Gone are the days when good and great poems were taught and appreciated.
“I think that I shall never see a poem lovely as a tree…” This seems to be the only piece that is familiar to a lot of motorists as they travel through the highways. I used to write poetry. And the day I started my role as news editor for my college paper I stopped doing it. While there seems to be a slight surge in poetry in certain circles how I still hope that more people would take it seriously.
It’s not easy to write poetry and it’s not easy to understand it.
The reason why many great poems turn into commercialized clichés is because most people do not really concentrate hard enough to listen and understand the full meaning behind the messages.
One good example is the poem “If” by Rudyard Kipling. It includes some of the best advice a parent could give a child: Now as I read this to you I would like you to really take the time and attention to listen to the words being said.
IF by Rudyard Kipling.
If you can keep your head when all about you
Are losing theirs and blaming it on you;
If you can trust yourself when all men doubt you,
But make allowance for their doubting too;
If you can wait and not be tired by waiting,
Or, being lied about, don’t deal in lies,
Or, being hated, don’t give way to hating,
And yet don’t look too good nor talk too wise;
If you can dream – and not make dreams your master;
If you can think – and not make thoughts your aim;
If you can meet with triumph and disaster
And treat those two imposters just the same;
If you can bear to hear the truth you’ve spoken
Twisted by knaves to make a trap for fools,
Or watch the things you gave your life to, broken,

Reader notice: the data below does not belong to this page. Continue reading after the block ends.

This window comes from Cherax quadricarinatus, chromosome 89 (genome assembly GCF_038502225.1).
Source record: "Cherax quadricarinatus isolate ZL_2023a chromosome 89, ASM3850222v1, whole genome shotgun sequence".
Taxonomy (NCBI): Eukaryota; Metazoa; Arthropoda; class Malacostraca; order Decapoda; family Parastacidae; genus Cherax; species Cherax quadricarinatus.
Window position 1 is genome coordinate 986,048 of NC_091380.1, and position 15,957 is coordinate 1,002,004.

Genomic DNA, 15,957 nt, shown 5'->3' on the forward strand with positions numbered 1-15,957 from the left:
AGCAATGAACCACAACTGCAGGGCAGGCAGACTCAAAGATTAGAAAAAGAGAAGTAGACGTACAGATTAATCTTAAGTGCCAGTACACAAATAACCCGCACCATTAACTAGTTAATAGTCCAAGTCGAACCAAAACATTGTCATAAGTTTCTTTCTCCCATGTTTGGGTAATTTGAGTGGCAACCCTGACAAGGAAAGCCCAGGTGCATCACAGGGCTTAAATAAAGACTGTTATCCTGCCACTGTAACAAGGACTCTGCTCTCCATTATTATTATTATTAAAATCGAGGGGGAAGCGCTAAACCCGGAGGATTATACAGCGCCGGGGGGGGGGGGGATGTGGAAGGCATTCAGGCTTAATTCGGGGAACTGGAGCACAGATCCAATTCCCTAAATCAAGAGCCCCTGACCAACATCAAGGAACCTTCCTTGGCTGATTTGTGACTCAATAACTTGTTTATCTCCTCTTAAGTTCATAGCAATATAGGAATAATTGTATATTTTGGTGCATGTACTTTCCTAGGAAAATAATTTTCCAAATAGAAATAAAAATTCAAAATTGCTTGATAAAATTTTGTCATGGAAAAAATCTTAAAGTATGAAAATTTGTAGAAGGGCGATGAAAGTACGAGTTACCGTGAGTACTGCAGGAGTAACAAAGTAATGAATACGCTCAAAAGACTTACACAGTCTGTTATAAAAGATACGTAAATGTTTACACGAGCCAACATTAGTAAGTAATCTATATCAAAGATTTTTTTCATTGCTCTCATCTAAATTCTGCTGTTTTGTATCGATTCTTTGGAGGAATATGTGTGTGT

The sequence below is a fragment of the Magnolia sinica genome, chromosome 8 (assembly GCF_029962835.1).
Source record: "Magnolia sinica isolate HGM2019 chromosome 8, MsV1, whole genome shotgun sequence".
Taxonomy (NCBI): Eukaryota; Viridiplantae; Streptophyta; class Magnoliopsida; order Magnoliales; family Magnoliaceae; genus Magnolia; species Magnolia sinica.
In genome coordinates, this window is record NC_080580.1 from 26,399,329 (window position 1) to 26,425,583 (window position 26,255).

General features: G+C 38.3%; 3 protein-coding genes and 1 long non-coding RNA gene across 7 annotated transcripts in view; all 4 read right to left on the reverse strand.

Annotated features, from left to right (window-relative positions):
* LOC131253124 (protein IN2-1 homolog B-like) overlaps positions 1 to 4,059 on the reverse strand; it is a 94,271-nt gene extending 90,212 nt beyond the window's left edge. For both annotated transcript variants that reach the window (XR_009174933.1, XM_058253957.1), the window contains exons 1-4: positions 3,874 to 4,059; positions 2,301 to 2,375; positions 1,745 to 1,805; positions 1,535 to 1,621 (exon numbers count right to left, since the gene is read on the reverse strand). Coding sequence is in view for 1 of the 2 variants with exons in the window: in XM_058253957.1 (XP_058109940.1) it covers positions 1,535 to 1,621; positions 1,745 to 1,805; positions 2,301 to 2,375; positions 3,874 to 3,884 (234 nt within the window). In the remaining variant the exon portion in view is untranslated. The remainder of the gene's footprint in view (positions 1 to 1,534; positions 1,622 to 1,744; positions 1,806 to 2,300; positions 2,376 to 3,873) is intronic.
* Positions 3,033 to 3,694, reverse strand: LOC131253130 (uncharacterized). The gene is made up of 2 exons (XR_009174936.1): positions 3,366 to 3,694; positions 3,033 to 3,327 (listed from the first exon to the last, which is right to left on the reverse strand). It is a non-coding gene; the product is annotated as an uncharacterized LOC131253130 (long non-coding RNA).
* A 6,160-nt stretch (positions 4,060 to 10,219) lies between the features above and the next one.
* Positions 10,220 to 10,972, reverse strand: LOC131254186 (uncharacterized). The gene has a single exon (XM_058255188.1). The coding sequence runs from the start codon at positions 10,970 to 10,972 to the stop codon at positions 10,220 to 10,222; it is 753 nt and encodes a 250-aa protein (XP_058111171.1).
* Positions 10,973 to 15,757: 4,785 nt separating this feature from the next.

And stoop and build ’em up with wornout tools;
If you can make one heap of all your winnings
And risk it all on one turn of pitch-and-toss,
And lose, and start again at your beginnings
And never breathe a word about your loss;
If you can force your heart and nerve and sinew
To serve your turn long after they are gone,
And so hold on when there is nothing in you
Except the Will which says to them: “Hold on”;
If you can talk with crowds and keep your virtue,
Or walk with kings – nor lose the common touch;
If neither foes nor loving friends can hurt you;
If all men count with you, but none too much;
If you can fill the unforgiving minute
With sixty seconds’ worth of distance run,
Yours is the Earth and everything that’s in it,
And – which is more – you’ll be a Man, my son!
Such richness and such wisdom behind each lines of this poem.
We do not find a lot of these today anymore.
It takes a lot of wisdom and understanding to both write and appreciate poetry.
With an economy of words a deep and profound message is delivered.
This is why I love the Bible. For in it you find poetry and prose and not only does it carry the wisdom for the ages it carries the power to transform lives.